Tartini tones? Certainly. At the least. And Joe’s poem captures my own experience with this priceless quality with an ear that is in its own way, masterful.

  9. Joseph S. Salemi

    Thank you all for your very kind remarks, and for your commentary. I have nowhere near the musical expertise expressed by those who have posted here.

    • Edward Hayes PhD

      Mr. Salemi

      Evan Mantyk suggested I direct my question to you. Can you recommend a book, or books, on the (London) Bloomsbury group of poets who wrote, roughly, between the world wars, and included the American T.S. Eliot? I would truly appreciate any guidance.
      Edward “Ted”Hayes

  10. Isabel Scheltens

    There is a nuanced tension between appreciating what is old and famous and what is objectively beautiful. So too between yearning for the past because it is past and because something good is irreplaceable. I appreciate your nuanced view of the thing.

  11. Margaret Coats

    Like Cynthia, I wonder whether you intend to suggest additional tones with metrical variations in your conversational style. It seems your speaker might try to do that with pitch and loudness variations if we were hearing him.

    You and he imply that only old Cremona violins have Tartini tones. But if the wood growing during colder winters is the reason for those tones, any European violin from the period should manifest them. Or is there something special about forests in the Cremona region? Maybe local subspecies of spruce and maple, if not unique weather. I heard that Strads contain less moisture than other violins, which makes the wood more resonant, but I thought that was due to seasoning known to have been applied. Traces of the chemicals used appear in fragments of damaged instruments being repaired.

    Anyway, considering the lifespan of trees used, your speaker is a bit hard on Italian forest clearers. Even if they had left all the trees in place, we are now well beyond the life expectancy of spruce and maple matured during the Little Ice Age. And I presume that instrument makers would have wanted wood from healthy trees in their prime, not from decrepit elders.

    Just knowing that Antonio Stradivari’s sons are considered less talented than their father, I might give more weight to the individual craftsman, as well as to the individuality of each instrument. As James Tweedie explained with regard to Yamaha guitars, there is sometimes no explanation for vast differences in quality between products of the same process. It could have something to do with small things we consider insignificant, such as tree geometry in relation to how the wood was split before the instrument maker received it.

    To say something that I haven’t said before, we would benefit by more poems on top craftsmanship. In this one, Joseph, you give a good model by focusing on what could be called the mystery or mythic quality of Stradivarius violins. That’s more deserving of poetic craft than would be a descriptive poem on the process, or a catalogue of the wondrous aspects of the product. Putting it in the easy-to-comprehend words of a down-to-earth speaker is your particular mode.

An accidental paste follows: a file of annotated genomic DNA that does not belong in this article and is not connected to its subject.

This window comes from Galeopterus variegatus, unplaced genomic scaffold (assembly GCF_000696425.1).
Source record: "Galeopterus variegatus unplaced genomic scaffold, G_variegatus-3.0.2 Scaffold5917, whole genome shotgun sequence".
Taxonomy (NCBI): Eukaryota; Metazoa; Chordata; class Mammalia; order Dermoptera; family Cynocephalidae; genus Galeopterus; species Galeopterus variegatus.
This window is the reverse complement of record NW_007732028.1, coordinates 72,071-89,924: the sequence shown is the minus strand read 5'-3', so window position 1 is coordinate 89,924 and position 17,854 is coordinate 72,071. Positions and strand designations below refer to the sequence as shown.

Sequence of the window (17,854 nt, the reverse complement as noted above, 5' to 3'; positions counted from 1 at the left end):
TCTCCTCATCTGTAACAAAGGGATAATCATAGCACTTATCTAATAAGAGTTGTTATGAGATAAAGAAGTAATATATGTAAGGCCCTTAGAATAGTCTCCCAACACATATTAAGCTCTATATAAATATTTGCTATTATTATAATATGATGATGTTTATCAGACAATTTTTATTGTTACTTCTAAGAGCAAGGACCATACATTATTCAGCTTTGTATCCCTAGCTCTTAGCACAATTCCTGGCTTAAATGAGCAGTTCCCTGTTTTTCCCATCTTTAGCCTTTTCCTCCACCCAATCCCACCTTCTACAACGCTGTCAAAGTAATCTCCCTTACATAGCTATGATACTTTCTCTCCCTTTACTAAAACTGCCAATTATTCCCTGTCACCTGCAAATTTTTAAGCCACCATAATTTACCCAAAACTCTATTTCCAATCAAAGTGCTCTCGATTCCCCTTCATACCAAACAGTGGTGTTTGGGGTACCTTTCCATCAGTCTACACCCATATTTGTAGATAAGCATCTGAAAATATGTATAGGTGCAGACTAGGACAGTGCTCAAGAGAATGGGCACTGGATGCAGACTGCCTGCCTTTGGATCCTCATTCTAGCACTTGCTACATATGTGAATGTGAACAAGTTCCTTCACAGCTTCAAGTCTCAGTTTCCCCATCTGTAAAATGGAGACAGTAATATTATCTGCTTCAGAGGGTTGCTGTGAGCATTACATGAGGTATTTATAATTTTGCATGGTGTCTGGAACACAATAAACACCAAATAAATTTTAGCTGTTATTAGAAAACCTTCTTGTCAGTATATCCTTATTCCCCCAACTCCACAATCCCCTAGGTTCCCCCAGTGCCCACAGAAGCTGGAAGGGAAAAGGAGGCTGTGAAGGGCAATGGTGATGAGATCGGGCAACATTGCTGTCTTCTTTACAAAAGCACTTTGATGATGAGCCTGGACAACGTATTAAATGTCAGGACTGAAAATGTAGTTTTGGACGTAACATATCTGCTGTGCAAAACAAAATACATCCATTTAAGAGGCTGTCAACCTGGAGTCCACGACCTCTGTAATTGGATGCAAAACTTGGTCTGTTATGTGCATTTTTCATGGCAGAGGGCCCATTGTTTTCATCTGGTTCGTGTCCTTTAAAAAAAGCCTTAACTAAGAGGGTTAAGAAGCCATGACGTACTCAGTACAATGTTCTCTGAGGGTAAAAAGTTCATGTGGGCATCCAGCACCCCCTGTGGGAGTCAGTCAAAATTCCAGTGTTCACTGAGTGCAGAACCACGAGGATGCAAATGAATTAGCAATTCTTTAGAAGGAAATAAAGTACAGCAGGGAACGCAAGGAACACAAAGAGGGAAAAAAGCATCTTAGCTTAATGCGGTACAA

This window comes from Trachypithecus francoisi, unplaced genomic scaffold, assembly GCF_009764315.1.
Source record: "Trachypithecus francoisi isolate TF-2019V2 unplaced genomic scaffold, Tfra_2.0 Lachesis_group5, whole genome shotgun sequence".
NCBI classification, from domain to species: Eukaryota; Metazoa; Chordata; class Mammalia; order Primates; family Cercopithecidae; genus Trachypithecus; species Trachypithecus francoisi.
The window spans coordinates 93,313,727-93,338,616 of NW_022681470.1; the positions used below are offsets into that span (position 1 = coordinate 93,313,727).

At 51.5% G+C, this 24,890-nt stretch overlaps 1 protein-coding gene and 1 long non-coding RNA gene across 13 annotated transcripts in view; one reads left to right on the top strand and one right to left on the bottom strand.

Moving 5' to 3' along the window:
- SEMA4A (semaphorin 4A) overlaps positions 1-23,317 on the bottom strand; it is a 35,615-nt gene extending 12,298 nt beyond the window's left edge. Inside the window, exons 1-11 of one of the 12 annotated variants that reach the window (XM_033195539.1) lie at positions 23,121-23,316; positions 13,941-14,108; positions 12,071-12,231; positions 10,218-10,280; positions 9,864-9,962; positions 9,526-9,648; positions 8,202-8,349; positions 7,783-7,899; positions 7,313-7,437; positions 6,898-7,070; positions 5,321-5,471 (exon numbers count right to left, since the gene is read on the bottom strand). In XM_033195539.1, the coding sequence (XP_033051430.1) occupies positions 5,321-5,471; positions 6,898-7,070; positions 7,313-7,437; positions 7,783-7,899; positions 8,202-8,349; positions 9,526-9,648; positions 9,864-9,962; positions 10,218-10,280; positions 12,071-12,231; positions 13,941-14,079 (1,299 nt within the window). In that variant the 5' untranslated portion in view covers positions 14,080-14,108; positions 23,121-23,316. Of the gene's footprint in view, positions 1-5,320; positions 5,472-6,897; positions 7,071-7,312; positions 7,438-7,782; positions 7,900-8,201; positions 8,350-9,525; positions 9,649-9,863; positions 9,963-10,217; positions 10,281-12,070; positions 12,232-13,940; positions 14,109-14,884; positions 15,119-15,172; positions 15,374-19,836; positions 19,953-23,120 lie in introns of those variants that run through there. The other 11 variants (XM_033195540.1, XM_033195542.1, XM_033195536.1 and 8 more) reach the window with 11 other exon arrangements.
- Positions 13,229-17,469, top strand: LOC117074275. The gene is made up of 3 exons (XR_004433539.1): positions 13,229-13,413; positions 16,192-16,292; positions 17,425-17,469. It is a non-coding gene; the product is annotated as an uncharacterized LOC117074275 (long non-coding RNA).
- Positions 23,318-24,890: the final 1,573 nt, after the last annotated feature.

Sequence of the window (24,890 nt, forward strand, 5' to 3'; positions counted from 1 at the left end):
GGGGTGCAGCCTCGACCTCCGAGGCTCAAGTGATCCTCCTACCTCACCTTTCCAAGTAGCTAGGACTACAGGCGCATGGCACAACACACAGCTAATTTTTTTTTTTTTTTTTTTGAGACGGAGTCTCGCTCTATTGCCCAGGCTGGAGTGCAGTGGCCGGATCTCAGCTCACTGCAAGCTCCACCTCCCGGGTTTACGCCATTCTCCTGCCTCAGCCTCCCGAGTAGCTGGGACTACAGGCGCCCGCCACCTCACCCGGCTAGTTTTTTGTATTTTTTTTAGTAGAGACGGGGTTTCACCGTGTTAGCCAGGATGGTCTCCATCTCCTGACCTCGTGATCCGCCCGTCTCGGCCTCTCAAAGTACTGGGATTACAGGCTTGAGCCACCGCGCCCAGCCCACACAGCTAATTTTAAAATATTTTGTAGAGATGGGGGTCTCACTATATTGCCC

12. Joseph S. Salemi

    We can’t be sure of what exactly makes those Cremonese instruments so special. As I mentioned in my note, the idea that an unusually dense “Little Ice Age” wood is responsible is only one theory. To me it seems more plausible than any other, but I made use of the theory in my poem because it meshed more easily with my overall aesthetic purpose, not because there is necessarily any “truth” behind it. The poem — the fictive artifact — is always the poet’s primary concern when composing. Everything else is purely subservient to that end.

    Similarly, not all Italian forests have been cleared. It’s not like Sicily or North Africa after the after the Moorish locusts came. But the image of vanished forests fits in nicely with the poem’s sub-theme of irreparable cultural loss, so traditional poetic license allows me to write as if it were true. Poems are not legal depositions or police reports.

    The choriambic start of “Intertwine tones” that Cynthia noticed in the fourth quatrain was indeed deliberate, but not as a way to parallel the acoustic quality of Tartini tones. One can’t replicate that sort of thing in words on a page.

    I agree that more poems on top craftsmanship would be wonderful to have. And yes, they can’t simply outline process, which would be tedious if carried to any length. But poets should remember that the primary craft that we should expose is our own special gift, which is the expert use of language.

    • Sally Cook

      As you know, I come from a musical family. I had a piano for years after leaving home, and my repetoire narrowed to Baroque and early Baroque. New York provided neither money or space for one, but there was a sheet music store on Second Avenue; where I went to get more familiar with the less familiar composers.
      I found that each composer of note had a style that came across to me as a flavor. Tartini seemed to be both tart and gingery. Good old synethesia !

      As to my mother, the violinist in the group, she had several violins and left them sitting around the house so that if she wanted to play, there was always one at hand.

      • Joseph S. Salemi

        Sally, you have always been skilled in synesthesia. You can hear the sound of colors, smell the scents of words, taste the flavor of shapes, feel the textures of musical notes… it’s a gift that very few people have.

        When I was a kid and my grandfather mentioned the Tartini tones, I thought the word was the plural of “tortone,” the Italian ice-cream dessert.